Many bicycle-sharing systems use these tires to reduce maintenance.
Crocodile Tyres developed and sells a robust version that bolts to standard mining equipment. Crocodile airless tire technology is the result of many years of development in Western Australia, one of the harshest environments in the world for off-road tires. The result is a maintenance-free off-road industrial tire, which provides exceptional tread life and durability, while at the same time providing a soft cushioned ride, to the benefit of operator comfort and machine transmission life.
The major advantages are the:
Elimination of the need for a custom rim (required by other non-pneumatic tires)
Superior ride comfort with key features protected by international patents
Ability to customize the disc centre to suit many various machines and applications
Croc Tyres Pty Ltd is a private company registered in Australia and based in Brisbane, Queensland which has the rights to the patented Crocodile Tyre technology and associated trademarks and retains the exclusive right to manufacture and distribute Crocodile tyres worldwide.
Resilient Technologies and the University of Wisconsin–Madison's Polymer Engineering Center are creating a "non-pneumatic tire", which is basically a round polymeric honeycomb wrapped with a thick, black tread. In military combat, vehicle tires are critical, as blown tires can mean troops are stranded in dangerous situations. Wausau, Wis.-based Resilient Technologies is working on a non-pneumatic tire with a honeycomb-like design, which can’t be shot out and could save lives.
UW-Madison engineers are partnering with Resilient to develop the tire and help the company grow in Wisconsin.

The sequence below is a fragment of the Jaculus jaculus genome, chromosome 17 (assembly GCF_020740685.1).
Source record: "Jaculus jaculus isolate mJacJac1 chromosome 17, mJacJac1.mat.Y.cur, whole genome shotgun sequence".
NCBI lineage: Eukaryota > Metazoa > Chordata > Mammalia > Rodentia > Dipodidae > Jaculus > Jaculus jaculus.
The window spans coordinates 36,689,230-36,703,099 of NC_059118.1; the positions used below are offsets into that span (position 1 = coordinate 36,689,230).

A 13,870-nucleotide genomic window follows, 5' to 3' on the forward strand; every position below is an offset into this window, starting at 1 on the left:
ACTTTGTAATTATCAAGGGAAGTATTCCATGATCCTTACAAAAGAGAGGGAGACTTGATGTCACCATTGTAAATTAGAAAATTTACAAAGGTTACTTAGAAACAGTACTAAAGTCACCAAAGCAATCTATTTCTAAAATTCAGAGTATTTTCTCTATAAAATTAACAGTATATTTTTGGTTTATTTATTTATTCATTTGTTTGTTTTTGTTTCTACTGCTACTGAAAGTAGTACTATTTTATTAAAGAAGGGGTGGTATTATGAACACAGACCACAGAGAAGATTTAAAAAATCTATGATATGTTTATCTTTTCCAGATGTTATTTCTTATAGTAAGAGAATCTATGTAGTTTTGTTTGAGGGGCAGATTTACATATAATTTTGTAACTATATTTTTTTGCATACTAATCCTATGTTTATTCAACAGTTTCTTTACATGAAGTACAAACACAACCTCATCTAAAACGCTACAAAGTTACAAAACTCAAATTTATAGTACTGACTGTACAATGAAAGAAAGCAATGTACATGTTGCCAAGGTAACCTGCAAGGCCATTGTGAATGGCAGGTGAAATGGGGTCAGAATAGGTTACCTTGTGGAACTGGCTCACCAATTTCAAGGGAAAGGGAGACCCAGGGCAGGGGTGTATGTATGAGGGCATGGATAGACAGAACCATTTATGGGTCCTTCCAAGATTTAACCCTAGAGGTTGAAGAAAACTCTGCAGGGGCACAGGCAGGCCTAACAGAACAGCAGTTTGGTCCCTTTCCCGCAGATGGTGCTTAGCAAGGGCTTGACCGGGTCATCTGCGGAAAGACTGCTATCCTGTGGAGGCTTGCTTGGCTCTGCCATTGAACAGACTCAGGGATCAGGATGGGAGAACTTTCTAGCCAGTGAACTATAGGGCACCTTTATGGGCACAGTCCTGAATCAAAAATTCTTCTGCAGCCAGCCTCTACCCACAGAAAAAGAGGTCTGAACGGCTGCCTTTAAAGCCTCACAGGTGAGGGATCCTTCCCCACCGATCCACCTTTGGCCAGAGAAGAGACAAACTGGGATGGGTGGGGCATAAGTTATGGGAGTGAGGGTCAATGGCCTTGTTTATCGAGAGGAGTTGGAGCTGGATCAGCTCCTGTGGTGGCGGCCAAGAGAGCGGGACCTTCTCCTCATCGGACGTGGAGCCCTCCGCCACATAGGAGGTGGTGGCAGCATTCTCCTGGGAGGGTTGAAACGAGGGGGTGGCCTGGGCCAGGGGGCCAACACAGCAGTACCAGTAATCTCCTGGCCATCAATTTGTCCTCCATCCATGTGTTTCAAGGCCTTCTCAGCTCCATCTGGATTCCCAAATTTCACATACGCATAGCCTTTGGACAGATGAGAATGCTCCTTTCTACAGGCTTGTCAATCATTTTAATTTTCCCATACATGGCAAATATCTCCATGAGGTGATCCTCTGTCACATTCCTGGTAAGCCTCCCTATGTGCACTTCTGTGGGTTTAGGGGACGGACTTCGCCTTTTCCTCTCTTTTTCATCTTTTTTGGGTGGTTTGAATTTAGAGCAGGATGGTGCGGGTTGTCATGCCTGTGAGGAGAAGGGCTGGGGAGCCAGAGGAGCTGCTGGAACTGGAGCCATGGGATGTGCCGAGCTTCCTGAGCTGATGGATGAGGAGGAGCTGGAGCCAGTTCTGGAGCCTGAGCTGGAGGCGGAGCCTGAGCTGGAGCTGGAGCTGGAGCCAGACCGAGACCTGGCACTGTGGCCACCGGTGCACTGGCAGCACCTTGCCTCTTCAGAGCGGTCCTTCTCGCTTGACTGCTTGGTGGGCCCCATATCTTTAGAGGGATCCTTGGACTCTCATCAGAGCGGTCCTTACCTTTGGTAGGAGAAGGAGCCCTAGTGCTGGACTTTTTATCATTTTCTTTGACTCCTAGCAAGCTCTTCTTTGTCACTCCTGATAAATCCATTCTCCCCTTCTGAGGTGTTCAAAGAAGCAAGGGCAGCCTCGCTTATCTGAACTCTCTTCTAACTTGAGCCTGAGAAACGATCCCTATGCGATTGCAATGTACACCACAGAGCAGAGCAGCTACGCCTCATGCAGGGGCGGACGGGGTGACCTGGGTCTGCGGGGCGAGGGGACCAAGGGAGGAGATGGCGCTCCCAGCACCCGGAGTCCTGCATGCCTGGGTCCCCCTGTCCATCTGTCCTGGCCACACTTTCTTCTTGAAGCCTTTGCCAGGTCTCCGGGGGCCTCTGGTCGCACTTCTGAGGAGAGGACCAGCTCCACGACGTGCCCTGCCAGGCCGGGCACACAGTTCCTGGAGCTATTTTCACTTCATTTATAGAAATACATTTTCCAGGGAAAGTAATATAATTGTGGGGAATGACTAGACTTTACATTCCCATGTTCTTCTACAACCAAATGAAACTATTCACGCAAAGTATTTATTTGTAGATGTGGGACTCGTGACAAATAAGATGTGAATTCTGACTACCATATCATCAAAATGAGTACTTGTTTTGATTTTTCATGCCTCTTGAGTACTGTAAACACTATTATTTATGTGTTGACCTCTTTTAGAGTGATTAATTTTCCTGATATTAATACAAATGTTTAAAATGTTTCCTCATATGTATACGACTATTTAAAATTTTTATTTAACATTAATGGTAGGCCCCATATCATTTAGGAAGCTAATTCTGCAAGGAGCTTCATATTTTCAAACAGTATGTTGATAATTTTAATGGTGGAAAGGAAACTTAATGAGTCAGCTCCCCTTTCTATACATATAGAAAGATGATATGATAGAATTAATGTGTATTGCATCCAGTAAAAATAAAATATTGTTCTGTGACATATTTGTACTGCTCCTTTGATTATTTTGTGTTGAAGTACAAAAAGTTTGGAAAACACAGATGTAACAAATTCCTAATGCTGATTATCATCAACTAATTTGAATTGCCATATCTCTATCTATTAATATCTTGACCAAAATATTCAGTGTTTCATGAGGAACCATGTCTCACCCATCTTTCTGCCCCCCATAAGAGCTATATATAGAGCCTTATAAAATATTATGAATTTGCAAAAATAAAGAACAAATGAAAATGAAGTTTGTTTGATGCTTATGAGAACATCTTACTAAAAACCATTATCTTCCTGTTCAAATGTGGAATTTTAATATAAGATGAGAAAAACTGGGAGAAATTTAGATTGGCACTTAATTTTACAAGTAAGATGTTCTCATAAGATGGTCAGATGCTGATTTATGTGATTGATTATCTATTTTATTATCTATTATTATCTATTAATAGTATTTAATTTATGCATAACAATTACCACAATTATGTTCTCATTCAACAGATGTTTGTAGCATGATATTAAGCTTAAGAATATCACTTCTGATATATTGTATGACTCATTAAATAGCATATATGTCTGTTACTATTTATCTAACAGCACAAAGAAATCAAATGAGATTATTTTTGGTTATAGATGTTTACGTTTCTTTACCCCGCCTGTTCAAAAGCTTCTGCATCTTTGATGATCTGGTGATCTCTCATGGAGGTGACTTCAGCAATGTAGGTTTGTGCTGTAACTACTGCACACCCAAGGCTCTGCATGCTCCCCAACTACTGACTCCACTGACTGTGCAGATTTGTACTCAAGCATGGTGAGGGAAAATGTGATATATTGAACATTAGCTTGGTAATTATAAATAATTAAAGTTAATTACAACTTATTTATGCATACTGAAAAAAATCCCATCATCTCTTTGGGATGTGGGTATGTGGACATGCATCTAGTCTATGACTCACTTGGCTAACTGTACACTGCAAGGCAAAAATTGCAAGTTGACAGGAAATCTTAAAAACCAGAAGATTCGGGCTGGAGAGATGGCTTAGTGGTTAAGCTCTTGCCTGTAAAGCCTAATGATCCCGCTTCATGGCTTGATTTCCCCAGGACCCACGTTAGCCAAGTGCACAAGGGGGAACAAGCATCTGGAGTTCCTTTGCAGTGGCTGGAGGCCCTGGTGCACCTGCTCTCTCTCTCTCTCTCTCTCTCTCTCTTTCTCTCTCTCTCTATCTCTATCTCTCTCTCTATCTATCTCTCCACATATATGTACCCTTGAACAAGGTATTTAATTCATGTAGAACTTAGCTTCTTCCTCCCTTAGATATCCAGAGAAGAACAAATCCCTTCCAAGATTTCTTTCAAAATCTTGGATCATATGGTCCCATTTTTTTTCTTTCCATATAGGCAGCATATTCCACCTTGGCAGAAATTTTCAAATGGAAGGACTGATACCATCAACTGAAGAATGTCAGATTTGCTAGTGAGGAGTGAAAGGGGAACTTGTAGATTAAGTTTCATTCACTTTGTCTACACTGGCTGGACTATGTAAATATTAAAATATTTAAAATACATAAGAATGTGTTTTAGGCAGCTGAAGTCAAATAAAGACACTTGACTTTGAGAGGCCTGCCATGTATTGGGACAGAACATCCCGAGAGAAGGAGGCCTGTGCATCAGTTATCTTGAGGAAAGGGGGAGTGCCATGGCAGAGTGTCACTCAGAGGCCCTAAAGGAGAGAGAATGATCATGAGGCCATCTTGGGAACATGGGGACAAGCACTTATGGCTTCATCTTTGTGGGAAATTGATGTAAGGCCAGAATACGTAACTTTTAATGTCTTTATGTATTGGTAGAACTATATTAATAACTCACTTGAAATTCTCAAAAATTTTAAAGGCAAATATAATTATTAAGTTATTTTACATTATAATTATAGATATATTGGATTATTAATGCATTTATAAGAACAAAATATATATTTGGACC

The collaboration is another example of UW–Madison’s strong ties to Wisconsin’s economy. Last week, an economic study found that the university’s impact on the state economy totals $12.4 billion a year, helps support 128,146 Wisconsin jobs and generates $614 million in state tax revenue.
Bridgestone is developing the Bridgestone Air-Free Concept Tire, which is similar to the Tweel, and can hold 150 kg per tire.
The Energy return wheel has the outer edge of the tire connected to the inner rim by a system of springs. The springs can have their tension changed to vary the handling characteristics.
Big Tyre Pty Ltd in Australia is developing a "non-pneumatic, non-solid wheel", which is designed to handle high working loads, such as those found in underground mines. The wheel utilizes multiple arrays of concentric leaf springs to distribute force evenly across the wheel. A prototype of the wheel was built in 2011, and has been tested on an Eimco 936 underground loader.
In 1938, J. V. Martin in the United States invented a safety tire with hoops of hickory encased in rubber and fitted with crisscross spokes of ribbed rubber. It could drive over 100 mm (4 inches) blocks when tested in a springless test car.